Keep your spring cool with energy-efficiency

By: Shannon Dauphin Lee , Contributing Writer
In: Old Houses

When spring arrives, I tend to forget about energy efficiency. My windows are thrown wide to let in the warm breezes, the temperatures are perfect even in the evening, and cold winter nights quickly become a distant memory. My utility bills plummet and my house feels perfectly comfortable. The dog days of summer seem very far away.

Though it feels like the perfect time to be lazy and simply enjoy the spring air, it is actually the perfect time to start thinking about the summer. The hottest days always seem to creep up on me, and then I find myself in sweltering heat, wondering why in the world I didn't bother to put in that insulation or invest in those nice shades when it was cool enough to install them without the risk of heatstroke.

Springtime changes for a cool summer

When the temperatures are perfect, it's time to work on how you are going to keep them that way. Cooling things down in an old house can be a challenge, but if you prepare for summer energy-savings early, you just might find that the dog days of summer aren't as bad as they could be.

Start out with the things you already have -- the systems that you already rely on to keep things cool. Inspect your central air unit closely. Replace or clean the filters, check exposed ducts for poor seals and replace or condition fan belts that appear to be worn. Go outside and check the condenser; if brush or small shrubs are growing up around it, make sure they are trimmed to at least three feet back.

If you live in a very old house, central air might not be an option. In that case, choose window air units that are as energy-efficient as possible. Make certain they are installed correctly, with no drafts around the casing.

Speaking of drafts, that's the easiest way to lose the cool air you want to keep inside. Just as weatherstripping is important during the winter, it is just as vital during the summer. Take some time now to wander about your house and find the drafts. You can do this by holding a candle or a stick of incense as you walk; if the flame flickers wildly or the smoke blows around instead of rising in a lazy straight line, you know there is a draft at work.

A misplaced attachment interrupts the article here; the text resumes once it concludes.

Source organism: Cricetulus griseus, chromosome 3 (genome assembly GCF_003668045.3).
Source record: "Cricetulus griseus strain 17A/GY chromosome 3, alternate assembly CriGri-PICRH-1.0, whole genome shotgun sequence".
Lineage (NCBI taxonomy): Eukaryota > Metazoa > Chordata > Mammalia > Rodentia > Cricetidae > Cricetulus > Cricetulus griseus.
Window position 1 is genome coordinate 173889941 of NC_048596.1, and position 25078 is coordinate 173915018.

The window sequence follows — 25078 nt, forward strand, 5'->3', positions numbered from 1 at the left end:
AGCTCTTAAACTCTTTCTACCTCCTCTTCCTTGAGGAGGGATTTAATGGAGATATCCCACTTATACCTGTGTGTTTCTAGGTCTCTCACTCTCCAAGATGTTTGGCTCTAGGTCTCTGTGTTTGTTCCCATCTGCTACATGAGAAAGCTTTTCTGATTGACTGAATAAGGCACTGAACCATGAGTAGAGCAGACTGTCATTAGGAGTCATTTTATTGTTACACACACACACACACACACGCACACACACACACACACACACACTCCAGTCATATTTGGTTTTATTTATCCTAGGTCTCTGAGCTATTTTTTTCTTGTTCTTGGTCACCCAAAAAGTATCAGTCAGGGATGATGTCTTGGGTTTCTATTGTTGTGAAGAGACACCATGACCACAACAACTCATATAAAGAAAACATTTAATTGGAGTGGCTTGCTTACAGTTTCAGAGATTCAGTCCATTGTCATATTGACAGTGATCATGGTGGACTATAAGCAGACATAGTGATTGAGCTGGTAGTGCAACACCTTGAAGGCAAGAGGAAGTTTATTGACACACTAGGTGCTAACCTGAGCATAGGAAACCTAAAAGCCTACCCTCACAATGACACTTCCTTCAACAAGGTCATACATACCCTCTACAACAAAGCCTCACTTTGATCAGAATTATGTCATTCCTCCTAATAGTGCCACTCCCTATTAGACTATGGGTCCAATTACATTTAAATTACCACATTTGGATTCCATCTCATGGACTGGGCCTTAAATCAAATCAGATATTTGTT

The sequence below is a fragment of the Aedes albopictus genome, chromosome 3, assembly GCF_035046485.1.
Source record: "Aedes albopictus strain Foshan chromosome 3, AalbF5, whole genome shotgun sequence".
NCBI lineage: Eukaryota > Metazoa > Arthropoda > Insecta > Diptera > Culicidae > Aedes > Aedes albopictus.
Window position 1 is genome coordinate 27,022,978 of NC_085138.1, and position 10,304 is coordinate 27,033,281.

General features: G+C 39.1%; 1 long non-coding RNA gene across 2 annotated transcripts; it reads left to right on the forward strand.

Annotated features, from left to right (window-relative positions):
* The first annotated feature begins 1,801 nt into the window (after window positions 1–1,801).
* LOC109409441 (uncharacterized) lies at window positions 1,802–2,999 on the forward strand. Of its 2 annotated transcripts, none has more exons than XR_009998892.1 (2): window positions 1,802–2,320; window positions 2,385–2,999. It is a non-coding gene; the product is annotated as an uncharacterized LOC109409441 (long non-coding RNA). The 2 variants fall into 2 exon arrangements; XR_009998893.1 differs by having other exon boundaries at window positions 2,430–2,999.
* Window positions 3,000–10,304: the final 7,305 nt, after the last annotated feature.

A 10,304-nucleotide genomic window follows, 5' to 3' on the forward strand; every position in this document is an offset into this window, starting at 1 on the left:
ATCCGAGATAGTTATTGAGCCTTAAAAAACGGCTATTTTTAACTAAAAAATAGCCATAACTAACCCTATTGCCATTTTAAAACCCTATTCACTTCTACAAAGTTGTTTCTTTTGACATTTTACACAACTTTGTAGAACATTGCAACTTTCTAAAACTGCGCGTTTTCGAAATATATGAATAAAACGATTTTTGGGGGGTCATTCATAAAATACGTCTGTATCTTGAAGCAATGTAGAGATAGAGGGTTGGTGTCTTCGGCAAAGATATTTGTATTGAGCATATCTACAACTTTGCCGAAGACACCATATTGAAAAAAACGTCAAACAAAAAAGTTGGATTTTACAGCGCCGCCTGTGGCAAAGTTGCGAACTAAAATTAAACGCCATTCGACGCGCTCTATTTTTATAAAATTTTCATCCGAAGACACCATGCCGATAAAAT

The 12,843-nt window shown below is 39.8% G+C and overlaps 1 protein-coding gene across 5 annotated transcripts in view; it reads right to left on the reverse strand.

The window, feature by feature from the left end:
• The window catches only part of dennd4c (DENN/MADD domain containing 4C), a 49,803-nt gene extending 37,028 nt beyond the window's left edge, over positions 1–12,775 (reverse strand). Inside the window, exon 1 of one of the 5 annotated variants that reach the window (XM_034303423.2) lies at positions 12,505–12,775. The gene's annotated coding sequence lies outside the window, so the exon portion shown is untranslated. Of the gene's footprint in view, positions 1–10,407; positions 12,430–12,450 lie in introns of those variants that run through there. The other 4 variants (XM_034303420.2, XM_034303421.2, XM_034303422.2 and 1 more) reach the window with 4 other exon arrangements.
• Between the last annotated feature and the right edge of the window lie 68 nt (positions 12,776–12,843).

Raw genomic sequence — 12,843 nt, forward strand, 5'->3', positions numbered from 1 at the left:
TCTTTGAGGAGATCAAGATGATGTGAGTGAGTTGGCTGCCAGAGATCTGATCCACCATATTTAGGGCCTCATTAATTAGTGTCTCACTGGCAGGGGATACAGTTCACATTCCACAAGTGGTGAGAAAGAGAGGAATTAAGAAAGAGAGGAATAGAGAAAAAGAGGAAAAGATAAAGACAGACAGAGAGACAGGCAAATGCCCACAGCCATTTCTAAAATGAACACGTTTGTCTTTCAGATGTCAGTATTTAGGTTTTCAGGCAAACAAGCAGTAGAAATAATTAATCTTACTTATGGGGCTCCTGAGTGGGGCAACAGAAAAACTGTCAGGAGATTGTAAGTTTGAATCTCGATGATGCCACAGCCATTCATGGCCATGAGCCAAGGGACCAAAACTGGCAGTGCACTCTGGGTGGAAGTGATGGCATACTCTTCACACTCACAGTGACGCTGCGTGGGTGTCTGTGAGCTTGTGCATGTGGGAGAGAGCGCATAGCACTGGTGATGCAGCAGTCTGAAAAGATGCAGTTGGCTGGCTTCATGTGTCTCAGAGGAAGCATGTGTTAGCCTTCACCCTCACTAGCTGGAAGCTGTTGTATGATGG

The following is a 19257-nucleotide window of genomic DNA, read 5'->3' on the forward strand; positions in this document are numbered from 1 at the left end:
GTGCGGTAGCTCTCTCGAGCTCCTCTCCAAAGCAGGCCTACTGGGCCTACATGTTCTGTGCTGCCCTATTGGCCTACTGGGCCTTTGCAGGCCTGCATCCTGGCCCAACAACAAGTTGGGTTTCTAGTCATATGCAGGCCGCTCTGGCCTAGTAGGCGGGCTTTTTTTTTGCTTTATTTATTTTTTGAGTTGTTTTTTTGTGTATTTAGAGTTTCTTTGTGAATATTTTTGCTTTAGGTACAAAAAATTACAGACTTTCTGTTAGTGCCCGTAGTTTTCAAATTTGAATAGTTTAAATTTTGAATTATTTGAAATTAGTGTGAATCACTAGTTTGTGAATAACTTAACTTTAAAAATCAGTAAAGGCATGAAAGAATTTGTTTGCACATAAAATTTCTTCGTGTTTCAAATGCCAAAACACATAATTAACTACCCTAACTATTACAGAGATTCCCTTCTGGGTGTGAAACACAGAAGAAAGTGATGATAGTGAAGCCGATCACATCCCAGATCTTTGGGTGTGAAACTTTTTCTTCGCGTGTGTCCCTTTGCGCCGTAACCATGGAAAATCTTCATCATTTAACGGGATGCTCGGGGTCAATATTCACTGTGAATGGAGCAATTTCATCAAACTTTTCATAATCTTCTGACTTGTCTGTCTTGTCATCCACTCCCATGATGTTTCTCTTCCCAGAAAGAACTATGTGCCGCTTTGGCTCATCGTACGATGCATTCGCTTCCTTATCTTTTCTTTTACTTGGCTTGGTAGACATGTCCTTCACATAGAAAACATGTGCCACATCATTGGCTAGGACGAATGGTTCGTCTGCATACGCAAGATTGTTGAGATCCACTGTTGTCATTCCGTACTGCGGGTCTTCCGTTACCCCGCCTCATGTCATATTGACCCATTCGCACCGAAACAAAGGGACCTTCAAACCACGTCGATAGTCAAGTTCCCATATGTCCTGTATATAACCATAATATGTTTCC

Seal up everything you can, and be aware of some of the stranger places from which drafts can originate, such as the electrical outlets, recessed lights or registers in the floor or ceiling. Also keep in mind that many drafts come from an exterior that hasn't been fully sealed. Step outside and look at your foundation, go upstairs and look at the attic, and close up anything that appears to be allowing air through.

Finally, though home improvement stores push insulation in the winter, any time of year is a great time to insulate your old house. Adequate attic insulation can lower your energy bills dramatically, but don't forget about crawlspaces and basements. Insulating those can make a marked difference in the comfort of your old house.

The good news is that these improvements during the spring are usually quite affordable and don't take up much of your time. Get started on them now, before the dog days of summer bear down and turn your home from sweet to sweltering.